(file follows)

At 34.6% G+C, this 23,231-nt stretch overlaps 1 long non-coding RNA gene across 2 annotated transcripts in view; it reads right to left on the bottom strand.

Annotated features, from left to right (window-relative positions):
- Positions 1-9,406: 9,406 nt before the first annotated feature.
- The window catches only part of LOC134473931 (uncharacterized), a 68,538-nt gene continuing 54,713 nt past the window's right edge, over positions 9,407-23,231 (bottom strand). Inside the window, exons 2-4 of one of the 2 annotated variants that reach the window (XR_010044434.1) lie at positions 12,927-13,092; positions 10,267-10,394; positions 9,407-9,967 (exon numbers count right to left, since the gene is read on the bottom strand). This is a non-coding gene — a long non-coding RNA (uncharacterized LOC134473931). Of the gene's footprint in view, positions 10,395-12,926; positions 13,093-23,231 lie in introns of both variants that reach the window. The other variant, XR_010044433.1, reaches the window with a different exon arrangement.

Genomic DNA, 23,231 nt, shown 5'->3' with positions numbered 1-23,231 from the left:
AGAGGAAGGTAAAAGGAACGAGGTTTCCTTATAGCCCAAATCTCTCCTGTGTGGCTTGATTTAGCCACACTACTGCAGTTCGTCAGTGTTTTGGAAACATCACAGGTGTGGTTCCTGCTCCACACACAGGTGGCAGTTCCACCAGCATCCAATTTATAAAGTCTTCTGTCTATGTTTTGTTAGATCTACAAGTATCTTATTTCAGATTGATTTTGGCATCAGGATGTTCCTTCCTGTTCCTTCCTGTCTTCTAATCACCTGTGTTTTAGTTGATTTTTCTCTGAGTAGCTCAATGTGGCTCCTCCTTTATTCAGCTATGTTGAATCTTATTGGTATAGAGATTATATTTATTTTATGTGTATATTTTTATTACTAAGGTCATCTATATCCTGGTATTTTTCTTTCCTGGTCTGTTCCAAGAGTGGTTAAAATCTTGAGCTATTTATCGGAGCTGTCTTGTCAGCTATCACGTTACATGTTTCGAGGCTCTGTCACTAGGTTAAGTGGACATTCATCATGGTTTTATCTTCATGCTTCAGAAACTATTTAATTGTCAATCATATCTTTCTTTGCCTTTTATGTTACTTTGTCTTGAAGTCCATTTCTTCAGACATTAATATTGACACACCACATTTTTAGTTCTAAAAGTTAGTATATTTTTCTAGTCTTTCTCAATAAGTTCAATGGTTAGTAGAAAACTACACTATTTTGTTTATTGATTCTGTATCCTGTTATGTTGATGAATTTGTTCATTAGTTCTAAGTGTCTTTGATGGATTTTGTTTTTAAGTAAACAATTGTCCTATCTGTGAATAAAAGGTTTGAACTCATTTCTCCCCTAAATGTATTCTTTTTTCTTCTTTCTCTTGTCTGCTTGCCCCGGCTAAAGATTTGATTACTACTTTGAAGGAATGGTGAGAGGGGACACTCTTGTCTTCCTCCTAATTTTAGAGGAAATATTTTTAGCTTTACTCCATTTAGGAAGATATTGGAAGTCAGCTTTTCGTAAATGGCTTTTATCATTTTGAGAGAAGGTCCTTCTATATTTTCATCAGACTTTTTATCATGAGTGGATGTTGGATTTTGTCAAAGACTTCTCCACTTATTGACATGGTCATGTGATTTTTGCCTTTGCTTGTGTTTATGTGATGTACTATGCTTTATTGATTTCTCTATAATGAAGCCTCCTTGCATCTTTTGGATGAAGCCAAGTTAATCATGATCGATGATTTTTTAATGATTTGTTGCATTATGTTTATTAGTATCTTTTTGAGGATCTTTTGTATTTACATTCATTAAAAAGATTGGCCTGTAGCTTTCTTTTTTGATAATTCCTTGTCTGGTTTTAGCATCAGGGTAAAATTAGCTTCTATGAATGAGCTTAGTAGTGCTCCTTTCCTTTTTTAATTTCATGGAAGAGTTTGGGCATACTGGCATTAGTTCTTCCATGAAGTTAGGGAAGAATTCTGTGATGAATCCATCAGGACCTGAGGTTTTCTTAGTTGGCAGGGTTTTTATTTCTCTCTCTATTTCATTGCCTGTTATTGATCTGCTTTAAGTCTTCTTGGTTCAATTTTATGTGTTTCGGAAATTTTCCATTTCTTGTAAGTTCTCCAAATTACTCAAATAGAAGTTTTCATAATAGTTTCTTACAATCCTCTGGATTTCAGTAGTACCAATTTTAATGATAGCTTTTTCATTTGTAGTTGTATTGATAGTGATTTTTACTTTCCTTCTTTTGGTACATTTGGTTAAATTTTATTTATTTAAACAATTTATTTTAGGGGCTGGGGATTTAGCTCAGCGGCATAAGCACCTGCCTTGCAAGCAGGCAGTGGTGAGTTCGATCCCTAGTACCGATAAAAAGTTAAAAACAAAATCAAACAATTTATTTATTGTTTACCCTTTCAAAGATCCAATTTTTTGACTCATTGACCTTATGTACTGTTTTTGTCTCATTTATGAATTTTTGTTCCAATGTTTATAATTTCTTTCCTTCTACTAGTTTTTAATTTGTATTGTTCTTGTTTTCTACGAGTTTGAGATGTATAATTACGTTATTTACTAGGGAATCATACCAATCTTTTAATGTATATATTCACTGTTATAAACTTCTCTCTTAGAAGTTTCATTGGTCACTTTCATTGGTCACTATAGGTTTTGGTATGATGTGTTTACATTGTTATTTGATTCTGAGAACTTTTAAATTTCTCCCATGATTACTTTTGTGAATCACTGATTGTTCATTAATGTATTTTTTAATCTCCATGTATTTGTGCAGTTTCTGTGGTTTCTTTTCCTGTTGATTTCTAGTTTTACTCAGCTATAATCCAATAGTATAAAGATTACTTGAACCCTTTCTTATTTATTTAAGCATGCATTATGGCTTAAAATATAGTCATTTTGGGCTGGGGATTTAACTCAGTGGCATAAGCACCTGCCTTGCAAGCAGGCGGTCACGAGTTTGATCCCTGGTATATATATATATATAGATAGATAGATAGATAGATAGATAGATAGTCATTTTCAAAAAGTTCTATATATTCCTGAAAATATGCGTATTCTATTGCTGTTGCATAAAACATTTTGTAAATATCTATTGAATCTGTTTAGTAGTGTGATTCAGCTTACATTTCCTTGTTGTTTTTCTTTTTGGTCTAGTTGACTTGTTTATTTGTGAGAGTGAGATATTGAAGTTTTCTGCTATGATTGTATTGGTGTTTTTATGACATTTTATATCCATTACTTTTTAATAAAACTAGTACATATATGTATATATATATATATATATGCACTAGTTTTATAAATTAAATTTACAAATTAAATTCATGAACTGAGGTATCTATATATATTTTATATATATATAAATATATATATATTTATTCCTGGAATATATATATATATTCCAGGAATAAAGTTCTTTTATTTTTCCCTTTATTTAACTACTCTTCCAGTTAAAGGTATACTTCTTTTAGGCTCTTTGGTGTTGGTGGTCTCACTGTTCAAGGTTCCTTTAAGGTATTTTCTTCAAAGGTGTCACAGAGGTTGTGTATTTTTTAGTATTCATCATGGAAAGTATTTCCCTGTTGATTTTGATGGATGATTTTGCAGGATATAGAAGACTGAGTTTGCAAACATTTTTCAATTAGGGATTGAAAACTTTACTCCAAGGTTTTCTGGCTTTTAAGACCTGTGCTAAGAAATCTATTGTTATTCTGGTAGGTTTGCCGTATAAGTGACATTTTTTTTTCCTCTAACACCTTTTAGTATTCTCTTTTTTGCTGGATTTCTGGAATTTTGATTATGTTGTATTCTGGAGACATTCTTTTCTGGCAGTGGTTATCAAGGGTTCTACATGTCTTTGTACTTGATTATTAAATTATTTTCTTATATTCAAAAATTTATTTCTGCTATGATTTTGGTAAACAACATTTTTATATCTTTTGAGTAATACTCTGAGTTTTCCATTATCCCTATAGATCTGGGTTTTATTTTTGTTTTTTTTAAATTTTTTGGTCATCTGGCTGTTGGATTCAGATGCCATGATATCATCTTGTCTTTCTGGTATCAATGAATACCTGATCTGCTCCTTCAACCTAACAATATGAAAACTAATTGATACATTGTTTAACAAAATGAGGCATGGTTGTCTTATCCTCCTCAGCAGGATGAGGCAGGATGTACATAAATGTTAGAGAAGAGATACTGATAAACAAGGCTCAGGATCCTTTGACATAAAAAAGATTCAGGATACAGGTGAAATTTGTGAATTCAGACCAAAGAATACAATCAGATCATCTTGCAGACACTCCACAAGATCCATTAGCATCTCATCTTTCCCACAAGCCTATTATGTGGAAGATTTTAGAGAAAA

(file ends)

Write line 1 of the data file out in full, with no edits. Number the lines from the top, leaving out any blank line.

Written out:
At 34.6% G+C, this 23,231-nt stretch overlaps 1 long non-coding RNA gene across 2 annotated transcripts in view; it reads right to left on the bottom strand.